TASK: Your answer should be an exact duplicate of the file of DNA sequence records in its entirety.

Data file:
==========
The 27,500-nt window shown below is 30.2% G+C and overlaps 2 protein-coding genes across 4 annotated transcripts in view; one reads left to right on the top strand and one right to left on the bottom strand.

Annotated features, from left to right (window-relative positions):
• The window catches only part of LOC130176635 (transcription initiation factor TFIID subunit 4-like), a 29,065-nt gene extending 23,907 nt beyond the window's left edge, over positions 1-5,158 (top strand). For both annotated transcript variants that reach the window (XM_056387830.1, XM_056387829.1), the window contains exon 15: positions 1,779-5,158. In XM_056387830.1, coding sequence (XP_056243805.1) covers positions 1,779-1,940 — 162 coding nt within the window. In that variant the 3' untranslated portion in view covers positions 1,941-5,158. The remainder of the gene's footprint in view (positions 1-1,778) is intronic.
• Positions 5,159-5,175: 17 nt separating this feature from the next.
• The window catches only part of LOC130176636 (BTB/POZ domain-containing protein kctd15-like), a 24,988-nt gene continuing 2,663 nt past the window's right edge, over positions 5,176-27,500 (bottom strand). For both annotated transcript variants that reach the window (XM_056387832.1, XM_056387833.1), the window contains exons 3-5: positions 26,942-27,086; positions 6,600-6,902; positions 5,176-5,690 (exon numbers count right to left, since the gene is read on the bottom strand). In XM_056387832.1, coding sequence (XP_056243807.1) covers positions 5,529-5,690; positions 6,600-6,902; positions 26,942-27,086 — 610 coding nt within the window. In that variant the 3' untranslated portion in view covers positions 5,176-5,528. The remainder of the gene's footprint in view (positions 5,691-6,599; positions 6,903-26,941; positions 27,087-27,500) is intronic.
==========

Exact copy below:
The 27,500-nt window shown below is 30.2% G+C and overlaps 2 protein-coding genes across 4 annotated transcripts in view; one reads left to right on the top strand and one right to left on the bottom strand.

Annotated features, from left to right (window-relative positions):
• The window catches only part of LOC130176635 (transcription initiation factor TFIID subunit 4-like), a 29,065-nt gene extending 23,907 nt beyond the window's left edge, over positions 1-5,158 (top strand). For both annotated transcript variants that reach the window (XM_056387830.1, XM_056387829.1), the window contains exon 15: positions 1,779-5,158. In XM_056387830.1, coding sequence (XP_056243805.1) covers positions 1,779-1,940 — 162 coding nt within the window. In that variant the 3' untranslated portion in view covers positions 1,941-5,158. The remainder of the gene's footprint in view (positions 1-1,778) is intronic.
• Positions 5,159-5,175: 17 nt separating this feature from the next.
• The window catches only part of LOC130176636 (BTB/POZ domain-containing protein kctd15-like), a 24,988-nt gene continuing 2,663 nt past the window's right edge, over positions 5,176-27,500 (bottom strand). For both annotated transcript variants that reach the window (XM_056387832.1, XM_056387833.1), the window contains exons 3-5: positions 26,942-27,086; positions 6,600-6,902; positions 5,176-5,690 (exon numbers count right to left, since the gene is read on the bottom strand). In XM_056387832.1, coding sequence (XP_056243807.1) covers positions 5,529-5,690; positions 6,600-6,902; positions 26,942-27,086 — 610 coding nt within the window. In that variant the 3' untranslated portion in view covers positions 5,176-5,528. The remainder of the gene's footprint in view (positions 5,691-6,599; positions 6,903-26,941; positions 27,087-27,500) is intronic.